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Ladue School District One-to-One Laptop Computer Initiative

The Ladue School district is currently considering an initiative to provide laptops at the high school. What should parents know about this program?

The Ladue School district is currently considering a One-to-One initiative which would provide a leased laptop computer for every high school student.  I wanted to express a few of my concerns with this program and get some feedback.  My understanding is that the board will only approve the program if they can find enough savings through implementing the program or if the program can be funded through private donations.  Although cost is certainly an issue and I feel there are better ways to spend hundreds of thousands of dollars (my son has 31 students in his AP Calculus class and given my choice of a smaller class size or a laptop program, it’s not a difficult choice for me), my primary issue with the One-to-One initiative is the lack of educational value in the program.  I can speak from personal experience as my daughter’s school initiated a similar program during her freshman year in high school.

Hundreds of school districts across the country have implemented programs such as this.  What is interesting is that a sizeable number of them are now taking the laptops out of the schools after finding there was no improvement in scores.  In fact, in some cases, they found their scores had actually gone down. 

I believe the number of Ladue students who don’t have access to, or understand, technology is very small.  Most have one or more smart phones, iPads, laptops or desktop computers at their disposal.  Computers are simply a tool, not an educational strategy.   

My daughter graduated from Harvard last year.  She lived with 5 girls in her dorm.  Three of her roommates went to elite college prep boarding schools which routinely send 70% or more of their students to Ivy League colleges.  Of the five girls, only my daughter had used a computer in the classroom.   While my daughter and her roommates had laptops, none of them took them to class. In fact, many colleges now ban laptops in the classroom because the professors can’t get the students to pay attention with the world of social media at their fingertips. 

One of the reasons given for the one-to-one initiative is that it is “important for students to learn how to communicate, collaborate, solve problems and interact with others in a civil and respectful manner”.  I believe this is important, as well.  How does technology in the classroom facilitate this collaboration process?  Watch a couple of dozen students outside of the gym waiting for their parents to pick them up.  You will usually see two dozen heads down looking at a smart phone with no interaction between the students.  I want my son engaged in class, debating topics in government, discussing literature, and learning physics from a physics teacher, not a computer.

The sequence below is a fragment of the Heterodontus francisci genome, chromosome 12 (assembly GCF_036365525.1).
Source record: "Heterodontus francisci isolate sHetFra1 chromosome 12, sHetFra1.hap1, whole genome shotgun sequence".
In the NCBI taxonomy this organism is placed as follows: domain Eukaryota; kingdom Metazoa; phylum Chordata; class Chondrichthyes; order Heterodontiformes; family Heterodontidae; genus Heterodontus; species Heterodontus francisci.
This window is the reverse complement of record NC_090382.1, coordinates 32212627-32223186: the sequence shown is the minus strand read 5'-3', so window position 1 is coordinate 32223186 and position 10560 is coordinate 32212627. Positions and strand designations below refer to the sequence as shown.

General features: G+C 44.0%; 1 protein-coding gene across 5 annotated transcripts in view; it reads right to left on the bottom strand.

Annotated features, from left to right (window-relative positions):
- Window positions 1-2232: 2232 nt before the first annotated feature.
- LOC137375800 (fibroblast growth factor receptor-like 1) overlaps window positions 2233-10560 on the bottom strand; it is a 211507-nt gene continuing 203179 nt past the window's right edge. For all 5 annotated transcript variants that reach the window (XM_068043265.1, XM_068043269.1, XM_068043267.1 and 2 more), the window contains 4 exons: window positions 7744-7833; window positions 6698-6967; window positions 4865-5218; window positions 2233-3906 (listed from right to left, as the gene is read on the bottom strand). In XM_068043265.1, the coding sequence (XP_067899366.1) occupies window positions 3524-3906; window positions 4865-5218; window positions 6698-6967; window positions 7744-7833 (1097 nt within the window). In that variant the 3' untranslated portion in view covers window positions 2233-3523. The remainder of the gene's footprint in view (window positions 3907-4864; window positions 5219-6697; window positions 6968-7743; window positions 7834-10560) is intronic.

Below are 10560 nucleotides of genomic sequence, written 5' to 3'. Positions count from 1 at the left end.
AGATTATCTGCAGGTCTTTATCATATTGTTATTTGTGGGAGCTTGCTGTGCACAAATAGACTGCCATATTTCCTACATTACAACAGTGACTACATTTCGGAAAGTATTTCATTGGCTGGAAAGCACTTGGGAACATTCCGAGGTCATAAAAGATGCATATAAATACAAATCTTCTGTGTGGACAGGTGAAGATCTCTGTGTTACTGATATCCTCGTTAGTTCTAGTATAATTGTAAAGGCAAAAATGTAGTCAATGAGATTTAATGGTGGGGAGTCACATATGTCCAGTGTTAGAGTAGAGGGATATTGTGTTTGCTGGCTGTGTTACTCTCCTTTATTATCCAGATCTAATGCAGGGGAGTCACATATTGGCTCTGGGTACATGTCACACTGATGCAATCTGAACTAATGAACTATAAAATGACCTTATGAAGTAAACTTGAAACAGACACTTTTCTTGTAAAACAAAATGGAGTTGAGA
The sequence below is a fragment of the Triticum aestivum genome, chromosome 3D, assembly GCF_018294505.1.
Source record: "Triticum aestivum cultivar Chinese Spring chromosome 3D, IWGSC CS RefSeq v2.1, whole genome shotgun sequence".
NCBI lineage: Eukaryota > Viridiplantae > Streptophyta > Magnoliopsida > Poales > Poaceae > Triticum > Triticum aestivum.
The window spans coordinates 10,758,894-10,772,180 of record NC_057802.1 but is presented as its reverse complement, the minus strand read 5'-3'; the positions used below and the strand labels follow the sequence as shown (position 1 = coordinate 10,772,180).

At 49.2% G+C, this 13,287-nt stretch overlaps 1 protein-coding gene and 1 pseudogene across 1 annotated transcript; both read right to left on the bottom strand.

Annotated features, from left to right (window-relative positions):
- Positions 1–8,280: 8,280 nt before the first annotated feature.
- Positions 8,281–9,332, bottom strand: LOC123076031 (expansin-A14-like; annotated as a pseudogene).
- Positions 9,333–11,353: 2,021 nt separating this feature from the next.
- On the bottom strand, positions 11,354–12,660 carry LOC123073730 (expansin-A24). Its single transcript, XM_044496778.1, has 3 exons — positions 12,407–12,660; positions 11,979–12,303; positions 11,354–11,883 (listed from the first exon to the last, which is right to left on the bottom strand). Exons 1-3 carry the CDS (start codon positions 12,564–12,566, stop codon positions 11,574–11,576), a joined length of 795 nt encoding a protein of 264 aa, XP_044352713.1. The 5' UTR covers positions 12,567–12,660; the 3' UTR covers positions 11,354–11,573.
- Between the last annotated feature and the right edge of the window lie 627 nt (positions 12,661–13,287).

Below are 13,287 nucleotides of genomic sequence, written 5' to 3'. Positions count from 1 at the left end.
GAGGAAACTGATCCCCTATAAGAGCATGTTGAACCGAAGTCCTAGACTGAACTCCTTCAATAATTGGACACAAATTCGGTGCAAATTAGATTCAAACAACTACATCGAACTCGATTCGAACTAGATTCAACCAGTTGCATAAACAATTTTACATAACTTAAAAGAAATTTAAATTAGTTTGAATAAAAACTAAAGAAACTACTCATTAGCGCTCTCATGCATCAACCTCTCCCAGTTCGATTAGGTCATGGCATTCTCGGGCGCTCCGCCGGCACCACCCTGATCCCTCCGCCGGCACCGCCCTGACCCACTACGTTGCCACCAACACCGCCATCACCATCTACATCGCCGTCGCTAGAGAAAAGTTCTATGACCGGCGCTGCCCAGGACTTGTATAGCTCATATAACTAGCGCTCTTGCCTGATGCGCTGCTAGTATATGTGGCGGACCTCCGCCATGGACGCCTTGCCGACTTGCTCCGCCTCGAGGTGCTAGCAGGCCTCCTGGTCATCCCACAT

I see a significant difference in how my employees over 30 years of age interact as compared with those under 30.  My “older” workers are much more likely to discuss an issue or work collaboratively to solve a problem than the younger workers, who typically will communicate via email rather than in person.  The younger workers often waste time trying to do an Internet search for a solution rather than collaborate with colleagues.  There are, of course, multiple studies showing that technology has reduced the ability of people to relate to each other verbally.

My daughter’s experience with the computers at her school was almost laughable.  We went to the parents program discussing the initiative and were told things like:

  • How do we know the kids won’t be on Facebook or email all day? 

 “We’ve got everything locked down so that won’t happen.”  I asked my daughter the evening of the first day how well things were locked down.  She laughed and said students were easily able to access games, Facebook, email, texting, and pretty much anything else that was “locked down” by lunchtime on the first day.  She sat near the back in one class and, from her vantage point, estimated 75% of student screens were on something other than the particular link to which the teacher directed them.  Not once, mind you, but on a regular basis.

  •  What happens if a computer breaks down in the middle of a class?

 “This won’t be a problem because we’ll have plenty of spares for students to use.”  In actuality, this was a huge problem.  There were technical issues with the computers on a regular basis.  Students forgot to bring them to school.  Students forgot to charge the battery.  The student is now left without access to the materials until he or she can go to the technology center to get a replacement or help with the computer.  What does the student do in this case if instructional materials are only accessible through the laptop?  Isn’t this like taking away their textbooks?  The first few months of the program at my daughter's school were so bad that they discontinued the use of the computers for several months while they tried to work out the kinks.  As the parent of a son who will be a senior next year, I would hate to have him be a part of the first year of a program which will be very disruptive to learning.